Making Contrarian Choices With ETFs

December 13, 2012

Fund managers are turning to ETFs for their portfolios. Rebecca Hampson talks to co-founder of SCM Private, Alan Miller.


[This article previously appeared on our sister site,]


Most recent media coverage of the European exchange-traded fund sector has focused on market growth, product structures, price wars and developing regulation. However, behind the scenes a new trend is emerging. Many fund managers are setting up businesses with portfolios made up exclusively of ETFs and exchange-traded commodities.

Investment management house SCM Private was set up in 2009 using only ETFs and ETCs with the aim of building a “progressive and honest investment management organisation”.

The firm was founded by Alan Miller and his wife, Gina Miller. This year assets under management will reach £100 million from its choice of three portfolios.

If experience across the funds business is anything to go by, it seems investors are in safe hands. Alan Miller is amongst London’s most high-profile managers, having started one of Britain’s first hedge funds in 1997. Miller also worked at Gartmore, Jupiter and New Star (where he reportedly amassed a £30 million fortune from the sizeable fees generated by the firm’s hedge fund range).

More recently, though, Miller has switched to passively managed ETFs, which are at the opposite end of the fund management fee scale, while continuing to manage asset allocation actively.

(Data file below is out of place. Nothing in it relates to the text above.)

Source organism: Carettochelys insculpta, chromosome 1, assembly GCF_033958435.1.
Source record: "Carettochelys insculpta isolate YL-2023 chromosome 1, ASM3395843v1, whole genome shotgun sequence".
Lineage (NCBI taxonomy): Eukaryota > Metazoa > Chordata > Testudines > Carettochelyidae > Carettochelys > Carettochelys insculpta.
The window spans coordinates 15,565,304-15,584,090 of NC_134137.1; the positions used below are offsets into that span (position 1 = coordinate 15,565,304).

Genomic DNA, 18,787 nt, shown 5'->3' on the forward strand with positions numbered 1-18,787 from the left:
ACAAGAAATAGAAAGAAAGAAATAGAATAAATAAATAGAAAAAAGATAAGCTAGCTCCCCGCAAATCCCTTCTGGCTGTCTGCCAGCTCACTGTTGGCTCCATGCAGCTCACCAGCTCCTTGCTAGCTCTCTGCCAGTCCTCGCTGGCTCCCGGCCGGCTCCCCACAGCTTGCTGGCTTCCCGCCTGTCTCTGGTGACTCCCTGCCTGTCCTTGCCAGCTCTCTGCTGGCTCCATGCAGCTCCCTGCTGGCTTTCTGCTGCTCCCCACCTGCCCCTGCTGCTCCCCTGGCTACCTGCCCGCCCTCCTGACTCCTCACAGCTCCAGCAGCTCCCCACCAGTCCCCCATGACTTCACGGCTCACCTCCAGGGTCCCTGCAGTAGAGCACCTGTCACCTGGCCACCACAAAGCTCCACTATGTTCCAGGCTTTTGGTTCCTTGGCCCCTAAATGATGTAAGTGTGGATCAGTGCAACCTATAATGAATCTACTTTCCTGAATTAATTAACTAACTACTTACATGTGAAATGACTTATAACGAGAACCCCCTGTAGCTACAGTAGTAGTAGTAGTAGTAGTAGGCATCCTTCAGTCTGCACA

“Our approach is to manage portfolios of index funds actively in order to combine the best of passive and active investment,” Miller told

Miller also seems now to have abandoned his hedge fund roots for good. When SCM was set up in 2009, the firm charged a 5 percent, hedge fund-type fee on the performance generated by its portfolios. But two years later the performance fee was scrapped.

The Choice Of Three

Investors in SCM can choose from only three portfolios: the bond, absolute and long-term return funds.

The bond portfolio invests in developed and emerging market government, corporate and inflation-linked fixed income ETFs.

The absolute portfolio works like an absolute return fund. It can consist of all equities, all bonds or all cash and aims to provide strong absolute returns whilst trying to reduce downside risk. But there’s no short exposure to protect against market falls: the portfolio doesn’t invest in short (inverse) ETFs.

And the long-term portfolio acts like a traditional pension fund, with a broad diversification of asset classes which change as circumstances do. It has a long-term bias to real assets, which include equities, and the portfolio’s target is based on a composite of equity and bond returns.

Miller says that a combination of ETFs and ETCs in three portfolios ensures “we don’t fall into the trap of investing in anything that is simply cheap but with no return.”

And the returns of all three have been encouraging. The absolute fund has seen 33.9 percent returns since inception on 8 June 2009, compared with its benchmark, the IMA absolute return sector, which has returned 13.2 percent. The long-term fund has gained 40.8 percent since its inception on 8 June 2009, compared with a 33.8 percent return from the IMA mixed investment 40-85 percent shares sector return. Finally, the bond fund has seen 14.0 percent returns since its inception on 1 June 2011, while the IMA global bond sector has returned 5.4 percent over the same time period.



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